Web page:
Not very useful. You get hit on the exchange rate, they want to see the receipt, and usually they don’t take them anyway. If you must take them use Amex US$ in 50s
Good for West Africa and the ex-French colonies generally – you exchange at a fixed rate with the two CFA currencies.
Good for everywhere else. The preferred currency for purchasing visas too. take mixed denominations so that you can make up exact amounts such as the $63 Ethiopia visa, but change fifties and hundreds as the rates for smaller notes are usually less. Avoid old notes (with the small heads) and torn or worn notes as the money changers are very fussy.
- You usually get a poor rate at borders, but that doesn’t mean you can’t haggle up to a better one provided you arrive forewarned of the rates.
- Think about where you want to keep you money. A safe it useful, but also obvious. Another hiding place is equally useful if you want to split you money.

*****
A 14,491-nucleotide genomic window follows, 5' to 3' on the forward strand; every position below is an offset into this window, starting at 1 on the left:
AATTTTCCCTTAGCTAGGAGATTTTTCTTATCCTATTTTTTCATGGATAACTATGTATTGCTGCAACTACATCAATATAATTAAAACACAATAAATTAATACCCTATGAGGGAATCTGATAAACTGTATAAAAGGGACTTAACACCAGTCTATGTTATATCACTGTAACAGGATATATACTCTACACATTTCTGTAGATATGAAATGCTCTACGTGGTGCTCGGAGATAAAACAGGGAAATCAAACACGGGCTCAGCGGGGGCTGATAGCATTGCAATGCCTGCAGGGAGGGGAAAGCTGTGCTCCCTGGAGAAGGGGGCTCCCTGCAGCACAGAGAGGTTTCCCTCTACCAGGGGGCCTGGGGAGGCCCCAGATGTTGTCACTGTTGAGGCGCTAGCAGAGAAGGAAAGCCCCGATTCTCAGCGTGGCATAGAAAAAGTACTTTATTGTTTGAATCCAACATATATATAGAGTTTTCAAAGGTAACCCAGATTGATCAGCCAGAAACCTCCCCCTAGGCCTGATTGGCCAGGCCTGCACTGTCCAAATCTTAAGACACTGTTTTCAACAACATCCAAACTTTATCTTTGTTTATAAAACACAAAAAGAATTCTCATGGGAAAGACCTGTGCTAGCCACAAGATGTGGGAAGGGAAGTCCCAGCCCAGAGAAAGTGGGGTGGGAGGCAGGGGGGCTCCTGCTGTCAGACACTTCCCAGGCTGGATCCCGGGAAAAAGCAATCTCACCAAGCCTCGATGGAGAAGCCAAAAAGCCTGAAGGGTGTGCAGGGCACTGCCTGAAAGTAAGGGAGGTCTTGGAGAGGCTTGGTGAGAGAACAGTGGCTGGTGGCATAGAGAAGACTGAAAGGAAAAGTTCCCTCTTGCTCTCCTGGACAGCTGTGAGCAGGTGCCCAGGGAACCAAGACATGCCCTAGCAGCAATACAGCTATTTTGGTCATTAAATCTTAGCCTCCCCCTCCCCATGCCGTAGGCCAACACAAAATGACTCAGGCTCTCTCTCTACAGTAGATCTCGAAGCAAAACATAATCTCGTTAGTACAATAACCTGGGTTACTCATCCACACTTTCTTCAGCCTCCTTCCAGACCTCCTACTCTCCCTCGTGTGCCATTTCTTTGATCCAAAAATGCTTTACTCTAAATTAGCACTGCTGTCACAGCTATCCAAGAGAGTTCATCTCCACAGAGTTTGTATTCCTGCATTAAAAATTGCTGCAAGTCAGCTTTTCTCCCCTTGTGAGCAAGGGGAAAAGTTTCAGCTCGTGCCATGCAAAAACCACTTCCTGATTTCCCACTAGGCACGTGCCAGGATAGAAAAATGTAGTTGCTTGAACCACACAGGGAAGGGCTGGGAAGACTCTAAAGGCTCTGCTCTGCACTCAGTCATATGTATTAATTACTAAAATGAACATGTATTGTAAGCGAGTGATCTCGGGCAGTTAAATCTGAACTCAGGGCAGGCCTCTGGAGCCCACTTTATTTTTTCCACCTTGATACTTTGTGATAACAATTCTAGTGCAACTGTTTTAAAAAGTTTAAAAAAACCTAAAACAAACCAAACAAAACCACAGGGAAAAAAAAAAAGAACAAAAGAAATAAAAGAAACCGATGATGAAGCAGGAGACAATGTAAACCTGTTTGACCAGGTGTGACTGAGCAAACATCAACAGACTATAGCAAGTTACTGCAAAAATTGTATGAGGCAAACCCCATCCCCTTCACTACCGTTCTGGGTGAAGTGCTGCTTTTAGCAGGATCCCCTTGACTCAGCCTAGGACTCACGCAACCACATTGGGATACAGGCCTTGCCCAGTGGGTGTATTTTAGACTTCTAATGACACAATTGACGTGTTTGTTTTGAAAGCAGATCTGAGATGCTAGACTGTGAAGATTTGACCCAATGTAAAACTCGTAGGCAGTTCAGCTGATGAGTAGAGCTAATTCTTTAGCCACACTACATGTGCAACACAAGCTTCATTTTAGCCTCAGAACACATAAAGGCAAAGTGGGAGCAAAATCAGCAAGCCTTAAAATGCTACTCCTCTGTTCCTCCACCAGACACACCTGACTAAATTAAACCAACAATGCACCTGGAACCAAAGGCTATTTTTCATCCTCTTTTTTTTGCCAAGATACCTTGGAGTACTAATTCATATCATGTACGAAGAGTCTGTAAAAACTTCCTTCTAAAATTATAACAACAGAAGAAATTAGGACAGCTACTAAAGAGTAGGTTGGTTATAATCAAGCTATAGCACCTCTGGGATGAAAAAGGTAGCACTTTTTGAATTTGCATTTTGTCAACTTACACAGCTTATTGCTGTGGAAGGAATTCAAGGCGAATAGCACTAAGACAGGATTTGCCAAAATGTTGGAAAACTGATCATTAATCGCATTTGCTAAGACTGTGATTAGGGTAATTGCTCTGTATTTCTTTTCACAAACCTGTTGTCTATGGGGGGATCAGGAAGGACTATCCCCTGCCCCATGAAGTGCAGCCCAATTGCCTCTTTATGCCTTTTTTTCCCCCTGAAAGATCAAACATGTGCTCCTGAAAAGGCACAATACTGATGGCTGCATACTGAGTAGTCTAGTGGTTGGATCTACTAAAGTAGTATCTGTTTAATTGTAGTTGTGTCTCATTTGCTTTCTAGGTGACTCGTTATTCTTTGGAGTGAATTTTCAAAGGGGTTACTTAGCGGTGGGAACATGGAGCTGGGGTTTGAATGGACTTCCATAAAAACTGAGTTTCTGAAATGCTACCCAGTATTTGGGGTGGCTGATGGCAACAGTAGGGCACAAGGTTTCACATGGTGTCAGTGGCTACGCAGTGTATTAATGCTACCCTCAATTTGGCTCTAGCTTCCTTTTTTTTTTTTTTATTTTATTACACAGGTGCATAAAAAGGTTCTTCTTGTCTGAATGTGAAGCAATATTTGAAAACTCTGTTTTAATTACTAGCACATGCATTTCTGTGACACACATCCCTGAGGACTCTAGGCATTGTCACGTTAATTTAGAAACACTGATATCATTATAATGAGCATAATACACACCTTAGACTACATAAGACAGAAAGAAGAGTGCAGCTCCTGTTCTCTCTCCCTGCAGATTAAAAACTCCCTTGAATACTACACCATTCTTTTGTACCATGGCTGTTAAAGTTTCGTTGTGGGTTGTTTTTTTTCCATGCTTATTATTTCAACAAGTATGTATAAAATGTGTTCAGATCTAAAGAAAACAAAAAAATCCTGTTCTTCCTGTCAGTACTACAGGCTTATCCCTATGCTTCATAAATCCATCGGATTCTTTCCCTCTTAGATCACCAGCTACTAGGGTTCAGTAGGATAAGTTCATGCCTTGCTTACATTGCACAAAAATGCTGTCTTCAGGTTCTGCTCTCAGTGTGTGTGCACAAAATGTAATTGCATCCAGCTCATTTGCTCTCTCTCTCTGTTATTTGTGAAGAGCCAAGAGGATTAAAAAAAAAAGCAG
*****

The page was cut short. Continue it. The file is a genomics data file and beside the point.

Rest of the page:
- When you are carrying cash on you get into a routine that suits you. I have a decoy wallet which I top up from a buttoned thigh pocket, but then I’m a 6′ 8″ ex-marine and weigh 100 Kg, so that may not suit you.
Changing on the Street
Get advice from locals about whether it’s a good idea – sometimes it’s cool, sometimes they just try to rip you off.
Make sure it’s legal, and if it is then do it in the open in a public place (try outside banks where there’s an armed guard). Never let the changer choose the place for the exchange. Take a friend. Here’s how it should work:
- Show what you are changing, and if you feel comfortable let them check the notes themselves.
- Next take them back and pocket them (with buttons or zip)
- Notice that you are now being crowded by other people who seem eager to brush against your pockets. Get them to leave. Repeat as necessary until you reach step 10.
- Once the rate is agreed (it may vary if he sees you have small notes etc.) Let him count out the notes, then give them to you.
- Now count them again in front of him.
- Go back to item 3. above and repeat until the amount you count out is the same as the amount he counts out (funny how that happens).
- Pocket the money in a different pocket. Button/zip it up
- Don’t forget to give him your money.
- Now go into the bank and move the money to a new pocket. Walk home watching your back.